Regulators around the world are considering different regulatory models in an attempt to regulate culture. The Netherlands central bank implemented a psychoanalytical model of supervision of behaviour and culture in 2010. Australia, according to the Government’s response to the Financial System Inquiry, appears to be moving in the direction of professionalisation. This Roundtable brings together Australian and European regulators and international academics to discuss the strengths and weaknesses of models of regulation of culture in the banking and financial services industry.
After a thorough examination of the proposals, the Roundtable will consider what is feasible in Australia. What other possibilities are there? What is to be done – should we professionalise or psychoanalyse?
Access the event flyer, here.
Alina Humphreys – Senior Manager, Strategic Policy Australian Securities Investment Commission
Fahmi Hosain – Head of Governance, Culture & Remuneration Supervisory Support Division Australian Prudential Regulation Authority
Professor Nina Dietz Legind – Vice-Dean Research, University of Southern Denmark, Member of the board of directors of the Danish Resolution Authority, Member European Banking Authority, Stakeholder Group
Professor Cynthia Williams – Osler Chair in Business Law Osgoode Hall Law School, York University, Canada
Associate Professor Gill North – Commercial Law & Regulatory Studies Centre Faculty of Law, Monash University
Roundtable Convenors and Discussants
Dr Ann Wardrop
Dr Ann Wardrop is a Senior Lecturer in Law at the School of Law, La Trobe University. She has published in Australian and international law journals and has held visiting scholar positions in the United Kingdom, Canada and Europe. She is on the editorial board of Law in Context. Ann is Director of Programs and a member of the Law School’s Executive, and Research Committee. Her research interests are primarily in the area of banking and finance law and regulation. Her current work is focused on the regulation of the Australian payments system and investor/consumer protection in financial services regulation. Ann lectures in banking and financial services law and equity and trusts. She obtained her undergraduate law degree and PhD from the University of Melbourne. Ann is admitted to the legal profession in Victoria and practised in banking and finance law in major Australian law firms prior to taking up an academic position.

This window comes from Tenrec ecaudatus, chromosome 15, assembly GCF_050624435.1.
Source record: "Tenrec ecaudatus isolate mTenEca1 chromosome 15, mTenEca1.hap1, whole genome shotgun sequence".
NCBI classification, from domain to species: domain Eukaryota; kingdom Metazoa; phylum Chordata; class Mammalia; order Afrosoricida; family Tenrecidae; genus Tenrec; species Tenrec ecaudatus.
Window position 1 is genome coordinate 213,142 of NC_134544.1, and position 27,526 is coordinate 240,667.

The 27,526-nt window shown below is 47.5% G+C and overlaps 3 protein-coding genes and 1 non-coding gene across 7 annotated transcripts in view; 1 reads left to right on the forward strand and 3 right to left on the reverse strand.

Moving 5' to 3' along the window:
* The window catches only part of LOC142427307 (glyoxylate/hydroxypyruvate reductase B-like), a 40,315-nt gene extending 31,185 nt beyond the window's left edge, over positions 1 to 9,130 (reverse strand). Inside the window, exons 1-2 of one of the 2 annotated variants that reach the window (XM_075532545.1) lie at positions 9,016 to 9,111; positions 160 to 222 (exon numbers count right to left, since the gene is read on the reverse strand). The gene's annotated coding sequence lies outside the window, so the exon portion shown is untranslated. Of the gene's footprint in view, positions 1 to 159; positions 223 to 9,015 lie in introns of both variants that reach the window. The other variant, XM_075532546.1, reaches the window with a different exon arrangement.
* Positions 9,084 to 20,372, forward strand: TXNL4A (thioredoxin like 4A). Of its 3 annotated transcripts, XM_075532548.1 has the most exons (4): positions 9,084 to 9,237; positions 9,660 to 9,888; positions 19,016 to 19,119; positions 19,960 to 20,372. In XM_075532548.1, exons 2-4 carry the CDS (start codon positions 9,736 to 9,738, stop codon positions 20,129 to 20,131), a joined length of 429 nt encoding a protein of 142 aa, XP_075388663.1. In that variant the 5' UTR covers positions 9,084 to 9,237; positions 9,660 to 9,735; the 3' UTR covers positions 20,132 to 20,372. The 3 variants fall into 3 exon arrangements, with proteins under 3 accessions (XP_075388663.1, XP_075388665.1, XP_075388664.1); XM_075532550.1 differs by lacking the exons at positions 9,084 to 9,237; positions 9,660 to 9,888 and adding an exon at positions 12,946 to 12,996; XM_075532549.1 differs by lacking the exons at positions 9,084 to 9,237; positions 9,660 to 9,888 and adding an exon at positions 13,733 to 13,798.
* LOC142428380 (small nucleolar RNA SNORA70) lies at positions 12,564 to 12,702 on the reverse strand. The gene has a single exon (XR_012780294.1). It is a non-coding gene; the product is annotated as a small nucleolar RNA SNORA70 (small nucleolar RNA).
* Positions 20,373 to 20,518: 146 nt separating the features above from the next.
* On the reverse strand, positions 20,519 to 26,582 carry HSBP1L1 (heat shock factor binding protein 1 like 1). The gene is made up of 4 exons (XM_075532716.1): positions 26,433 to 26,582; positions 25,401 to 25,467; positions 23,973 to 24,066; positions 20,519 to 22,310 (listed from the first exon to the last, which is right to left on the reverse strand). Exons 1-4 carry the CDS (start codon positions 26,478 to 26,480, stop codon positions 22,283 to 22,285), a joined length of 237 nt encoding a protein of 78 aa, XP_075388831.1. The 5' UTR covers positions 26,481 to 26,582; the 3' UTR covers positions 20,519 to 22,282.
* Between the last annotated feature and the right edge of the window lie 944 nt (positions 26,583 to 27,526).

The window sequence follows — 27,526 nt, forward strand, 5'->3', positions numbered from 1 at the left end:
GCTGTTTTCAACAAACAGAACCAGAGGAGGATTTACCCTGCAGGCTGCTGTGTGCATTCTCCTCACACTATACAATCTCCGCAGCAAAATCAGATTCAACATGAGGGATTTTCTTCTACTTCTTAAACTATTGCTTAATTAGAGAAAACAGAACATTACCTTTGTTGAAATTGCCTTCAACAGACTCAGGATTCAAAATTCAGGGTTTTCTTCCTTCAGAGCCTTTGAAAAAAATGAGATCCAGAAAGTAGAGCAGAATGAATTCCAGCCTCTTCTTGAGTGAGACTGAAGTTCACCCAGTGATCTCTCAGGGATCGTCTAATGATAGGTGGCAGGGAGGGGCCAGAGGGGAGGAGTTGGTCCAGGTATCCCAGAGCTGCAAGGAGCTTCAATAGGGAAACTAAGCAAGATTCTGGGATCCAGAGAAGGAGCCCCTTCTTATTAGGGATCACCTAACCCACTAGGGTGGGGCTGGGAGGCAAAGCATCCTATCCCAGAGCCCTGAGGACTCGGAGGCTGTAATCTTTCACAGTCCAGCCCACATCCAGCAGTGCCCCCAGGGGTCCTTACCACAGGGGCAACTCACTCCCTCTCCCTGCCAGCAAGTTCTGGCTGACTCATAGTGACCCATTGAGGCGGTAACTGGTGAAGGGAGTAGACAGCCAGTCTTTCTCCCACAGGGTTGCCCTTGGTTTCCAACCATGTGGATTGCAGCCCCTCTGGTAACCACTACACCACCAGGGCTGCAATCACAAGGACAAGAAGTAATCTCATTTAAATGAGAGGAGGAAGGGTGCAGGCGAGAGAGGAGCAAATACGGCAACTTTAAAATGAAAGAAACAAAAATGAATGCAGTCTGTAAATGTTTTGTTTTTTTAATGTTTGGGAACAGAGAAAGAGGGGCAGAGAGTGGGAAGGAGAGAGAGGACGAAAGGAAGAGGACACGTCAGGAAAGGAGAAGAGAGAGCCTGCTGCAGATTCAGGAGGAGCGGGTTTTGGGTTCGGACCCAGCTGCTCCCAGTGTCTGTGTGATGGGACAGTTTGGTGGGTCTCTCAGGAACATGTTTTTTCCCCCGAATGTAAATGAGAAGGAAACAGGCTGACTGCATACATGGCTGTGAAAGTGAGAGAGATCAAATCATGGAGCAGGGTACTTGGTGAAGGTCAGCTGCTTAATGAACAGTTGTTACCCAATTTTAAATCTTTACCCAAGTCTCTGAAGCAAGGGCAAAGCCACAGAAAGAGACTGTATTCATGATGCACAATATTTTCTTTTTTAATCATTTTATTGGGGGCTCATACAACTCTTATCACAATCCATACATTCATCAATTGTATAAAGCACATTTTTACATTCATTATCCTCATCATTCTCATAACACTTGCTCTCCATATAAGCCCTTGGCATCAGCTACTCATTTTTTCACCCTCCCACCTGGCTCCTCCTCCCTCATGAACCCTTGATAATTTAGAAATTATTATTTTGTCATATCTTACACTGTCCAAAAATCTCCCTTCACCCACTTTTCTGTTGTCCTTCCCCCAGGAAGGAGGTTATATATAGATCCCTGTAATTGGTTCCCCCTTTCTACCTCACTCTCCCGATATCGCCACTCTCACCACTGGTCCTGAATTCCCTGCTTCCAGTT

Dr David Wishart
David Wishart is a Senior Lecturer at La Trobe Law School. After a brief stint in practice, David completed a Masters by thesis from Melbourne University. During his candidature, he was a tutor in the Legal Studies Department of that institution. He then became a law lecturer in the Department of Accounting at Monash University. In 1986 he joined the Faculty of Law at Universiti Malaya, from whence he moved to the Faculty of Law at the University of Canterbury. During this time he wrote a number of articles on consitutional law and company law in both jurisdictions, including his book, Company Law in Context (OUP, 1994) in relation to New Zealand company law. He became interested in matters to do with indigenous peoples. In 1993 he joined the then School of Law and Legal Studies (now Law School) at La Trobe University. He has published extensively in corporations law, and to a lesser extent in consitutional law, and law and indigenous peoples. Recently he has entered on a project considering the issues surrounding digital evidence and has been deeply involved in considering competition policy and law from various theoretical perspectives. His most recent book, Corporations Law Guidebook (OUP, 2008) is a study in theory as well as an innovative perspective on learning corporations law
Associate Professor Marilyn McMahon
Marilyn McMahon joined the Deakin School of Law in February 2012, having previously worked at La Trobe University. Her research interests are in the areas of criminal law, criminal procedure, criminal responsibility and evidence. She is currently involved in three major research projects. The first is an investigation of the rule against double jeopardy and it contemporary reform in Australia. The second project explores self-defence, comparing developments in the United States with those in Australia. The final project is an historical exploration of how women who are victims of domstic violence are constructed in legal proceedings, especially where they have killed their abusive partner.
Marilyn has published articles on criminal defences (self-defence and mental state defences) and criminal procedure. She currently is supervising graduate students who are exploring the criminalisation of the infliction of mental harm and the reform of bail in Victoria. She is happy to supervise research students in any aspect of criminal law, criminal procedure and criminal justice.
Date: Tuesday 15 December 2015
Time: 9.30am to 4.30pm (Registration at 9.00am)
Venue: La Trobe University City Campus, Level 20, 360 Collins Street, Melbourne
Expression of Interest: to register an expression of interest to attend the roundtable, please contact Dr Ann Wardrop via firstname.lastname@example.org.
Further Information: Contact Sharon Groves via email@example.com